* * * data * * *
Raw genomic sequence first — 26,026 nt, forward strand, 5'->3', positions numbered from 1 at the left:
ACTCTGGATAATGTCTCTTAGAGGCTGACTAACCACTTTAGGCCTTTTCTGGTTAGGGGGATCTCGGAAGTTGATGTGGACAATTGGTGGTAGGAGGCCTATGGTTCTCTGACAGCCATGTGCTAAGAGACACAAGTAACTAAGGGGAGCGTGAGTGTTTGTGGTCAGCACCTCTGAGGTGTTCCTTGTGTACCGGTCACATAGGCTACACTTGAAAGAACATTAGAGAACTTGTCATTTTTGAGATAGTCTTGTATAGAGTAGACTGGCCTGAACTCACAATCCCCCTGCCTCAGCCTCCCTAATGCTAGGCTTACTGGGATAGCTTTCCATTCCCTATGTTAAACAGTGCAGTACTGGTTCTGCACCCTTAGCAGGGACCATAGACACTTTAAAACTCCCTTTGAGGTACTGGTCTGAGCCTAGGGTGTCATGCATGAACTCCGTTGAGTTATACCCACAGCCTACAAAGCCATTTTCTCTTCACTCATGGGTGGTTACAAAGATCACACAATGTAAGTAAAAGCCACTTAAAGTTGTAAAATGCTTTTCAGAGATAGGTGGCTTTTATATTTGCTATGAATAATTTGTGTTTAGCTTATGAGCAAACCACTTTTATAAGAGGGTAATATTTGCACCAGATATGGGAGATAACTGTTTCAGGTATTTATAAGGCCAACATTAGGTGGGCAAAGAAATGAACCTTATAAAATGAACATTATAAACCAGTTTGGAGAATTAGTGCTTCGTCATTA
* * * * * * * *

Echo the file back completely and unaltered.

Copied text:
Raw genomic sequence first — 26,026 nt, forward strand, 5'->3', positions numbered from 1 at the left:
ACTCTGGATAATGTCTCTTAGAGGCTGACTAACCACTTTAGGCCTTTTCTGGTTAGGGGGATCTCGGAAGTTGATGTGGACAATTGGTGGTAGGAGGCCTATGGTTCTCTGACAGCCATGTGCTAAGAGACACAAGTAACTAAGGGGAGCGTGAGTGTTTGTGGTCAGCACCTCTGAGGTGTTCCTTGTGTACCGGTCACATAGGCTACACTTGAAAGAACATTAGAGAACTTGTCATTTTTGAGATAGTCTTGTATAGAGTAGACTGGCCTGAACTCACAATCCCCCTGCCTCAGCCTCCCTAATGCTAGGCTTACTGGGATAGCTTTCCATTCCCTATGTTAAACAGTGCAGTACTGGTTCTGCACCCTTAGCAGGGACCATAGACACTTTAAAACTCCCTTTGAGGTACTGGTCTGAGCCTAGGGTGTCATGCATGAACTCCGTTGAGTTATACCCACAGCCTACAAAGCCATTTTCTCTTCACTCATGGGTGGTTACAAAGATCACACAATGTAAGTAAAAGCCACTTAAAGTTGTAAAATGCTTTTCAGAGATAGGTGGCTTTTATATTTGCTATGAATAATTTGTGTTTAGCTTATGAGCAAACCACTTTTATAAGAGGGTAATATTTGCACCAGATATGGGAGATAACTGTTTCAGGTATTTATAAGGCCAACATTAGGTGGGCAAAGAAATGAACCTTATAAAATGAACATTATAAACCAGTTTGGAGAATTAGTGCTTCGTCATTA